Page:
Few acronyms strike fear into the heats of business leaders quite like "GMAT," which is why it's important to start early in order to best prepare for the GMAT test that can determine the fate of graduate-level business school applications at the world's leading institutions. Though the GMAT itself is a tough test, with various kinds of quantitative, verbal, reasoning, and logical problems, it's certainly not an impossible hurdle to overcome. With preparation in advance and a full understanding of what the test will ask, require, and measure, students aiming for a graduate education in management will find that it's easy to get a high score, improve a previous score, or simply take the test with a bit less anxiety than they might have originally thought possible, according to Business Week.
The Most Important Thing: Start Preparing Early for the GMAT
Don't wait until the last two weeks before the scheduled test date to start taking the GMAT seriously. The test isn't easy, and it demands a lot of prospective managers if they wish to score a result high enough to join an elite business school. Those who get the best score on this test often start preparing during their undergraduate business coursework, sometimes as early as the freshman or sophomore year of study. That's because the GMAT itself can almost serve as the curriculum for a few college courses.
The test's unique approach to quantitative problems, which focus on both comprehension of word problems and an understanding of data sufficiency, require a new way of thinking. Verbal problems require good reading comprehension, writing skills, and vocabulary. Its integrated reasoning section brings together all three of these pursuits into an array of multi-choice problems, which might be hard to understand without a significant amount of studying. Start early, with the help of professional study tools, and this "separate curriculum" will start to feel natural by test day.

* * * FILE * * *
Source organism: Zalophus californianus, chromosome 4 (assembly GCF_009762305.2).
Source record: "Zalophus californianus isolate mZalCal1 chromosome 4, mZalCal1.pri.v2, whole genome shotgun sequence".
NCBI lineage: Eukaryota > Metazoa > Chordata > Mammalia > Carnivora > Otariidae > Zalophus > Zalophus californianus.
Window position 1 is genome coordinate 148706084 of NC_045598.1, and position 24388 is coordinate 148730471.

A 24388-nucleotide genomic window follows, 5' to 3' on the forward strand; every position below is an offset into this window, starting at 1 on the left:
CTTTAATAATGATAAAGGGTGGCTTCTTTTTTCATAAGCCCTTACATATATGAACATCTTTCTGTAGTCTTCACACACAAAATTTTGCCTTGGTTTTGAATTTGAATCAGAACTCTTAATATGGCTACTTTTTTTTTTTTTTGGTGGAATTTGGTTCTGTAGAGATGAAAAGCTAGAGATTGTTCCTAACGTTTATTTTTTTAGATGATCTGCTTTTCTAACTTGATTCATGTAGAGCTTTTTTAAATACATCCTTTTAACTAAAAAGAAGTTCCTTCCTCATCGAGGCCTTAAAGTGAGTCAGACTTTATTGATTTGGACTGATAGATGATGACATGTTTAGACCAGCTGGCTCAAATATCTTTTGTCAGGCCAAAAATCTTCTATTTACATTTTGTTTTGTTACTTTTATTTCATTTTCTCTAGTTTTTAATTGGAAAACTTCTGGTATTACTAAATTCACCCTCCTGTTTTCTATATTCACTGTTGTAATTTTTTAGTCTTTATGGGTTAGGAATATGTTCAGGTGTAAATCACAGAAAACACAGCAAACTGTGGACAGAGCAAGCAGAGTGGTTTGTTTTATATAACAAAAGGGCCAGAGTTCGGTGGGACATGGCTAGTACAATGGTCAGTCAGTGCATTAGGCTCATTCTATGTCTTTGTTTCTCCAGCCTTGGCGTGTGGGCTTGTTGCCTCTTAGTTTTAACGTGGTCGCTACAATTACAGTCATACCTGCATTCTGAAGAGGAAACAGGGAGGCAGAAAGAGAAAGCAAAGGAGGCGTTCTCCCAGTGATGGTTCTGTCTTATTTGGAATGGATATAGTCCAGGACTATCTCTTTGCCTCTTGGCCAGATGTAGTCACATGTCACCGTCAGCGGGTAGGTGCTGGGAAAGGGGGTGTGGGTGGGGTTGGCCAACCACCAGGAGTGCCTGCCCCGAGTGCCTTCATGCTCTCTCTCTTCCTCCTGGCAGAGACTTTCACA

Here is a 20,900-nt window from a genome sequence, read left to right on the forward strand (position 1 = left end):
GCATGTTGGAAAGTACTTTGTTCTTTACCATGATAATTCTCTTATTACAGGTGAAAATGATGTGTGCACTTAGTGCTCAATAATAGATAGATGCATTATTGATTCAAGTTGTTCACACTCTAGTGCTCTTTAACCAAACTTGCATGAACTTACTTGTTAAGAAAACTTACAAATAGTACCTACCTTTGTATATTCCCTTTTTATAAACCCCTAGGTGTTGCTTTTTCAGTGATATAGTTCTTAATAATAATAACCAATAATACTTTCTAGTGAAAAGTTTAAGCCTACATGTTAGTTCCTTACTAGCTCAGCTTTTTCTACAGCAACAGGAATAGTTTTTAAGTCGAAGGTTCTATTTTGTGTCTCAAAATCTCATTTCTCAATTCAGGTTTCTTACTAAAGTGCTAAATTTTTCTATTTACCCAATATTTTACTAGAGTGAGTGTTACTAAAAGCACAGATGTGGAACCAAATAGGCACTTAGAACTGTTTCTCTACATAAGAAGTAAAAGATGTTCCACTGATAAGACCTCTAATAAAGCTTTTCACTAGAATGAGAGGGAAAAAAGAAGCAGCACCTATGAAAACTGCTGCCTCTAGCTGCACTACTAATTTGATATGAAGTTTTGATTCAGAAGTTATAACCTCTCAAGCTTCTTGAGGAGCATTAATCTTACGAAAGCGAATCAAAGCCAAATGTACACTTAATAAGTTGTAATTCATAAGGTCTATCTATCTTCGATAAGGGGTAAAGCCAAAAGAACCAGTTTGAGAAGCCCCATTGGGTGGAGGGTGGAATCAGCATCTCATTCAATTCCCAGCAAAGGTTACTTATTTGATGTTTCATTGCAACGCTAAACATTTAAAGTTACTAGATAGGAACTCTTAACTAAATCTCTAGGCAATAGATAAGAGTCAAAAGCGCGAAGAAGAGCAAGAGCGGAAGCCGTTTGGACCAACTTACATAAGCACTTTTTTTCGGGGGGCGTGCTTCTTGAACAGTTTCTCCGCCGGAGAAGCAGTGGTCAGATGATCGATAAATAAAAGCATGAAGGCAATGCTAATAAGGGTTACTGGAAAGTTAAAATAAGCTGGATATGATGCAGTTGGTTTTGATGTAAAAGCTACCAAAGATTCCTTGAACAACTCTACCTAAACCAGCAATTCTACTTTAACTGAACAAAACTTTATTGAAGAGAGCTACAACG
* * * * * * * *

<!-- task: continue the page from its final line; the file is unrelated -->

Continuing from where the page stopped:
Enroll in a Class, Use a Study Aid, or Utilize Online GMAT Prep Tools
Starting early won't matter if prospective GMAT takers don't use the right study methods to understand how the test works. The most popular way to prepare for the GMAT is to enroll in a highly specific GMAT prep course. Though many of these classes are offered off-campus and offline by companies like Kaplan, students will also find that many business schools offer non-credit classes for GMAT preparation as well. In some cases, universities will even give students a one-time tuition discount for having taken the GMAT class, as long as they're admitted tot he school's MBA program afterward.
Other options for excellent GMAT preparation include study books and printed practice tests, which will help drive home the fundamental concepts of the test's four sections. Online options are also increasingly popular, and competition among a variety of test prep websites has helped to drive down prices and increase the number of sample questions, practice tests, video lectures, and theory lessons available.
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Start Early, Take a Class, and Use Print or Online Resources for GMAT Prep
Good GMAT preparation is multifaceted. Students should begin by enrolling in a class led by a campus department or a private test prep company, and supplement this class with print and online materials that allow them to work at their own pace whenever they have a free moment. This comprehensive approach is the way that successful students best prepare for the GMAT and earn a high-percentile score that yields excellent results when applying to MBA programs.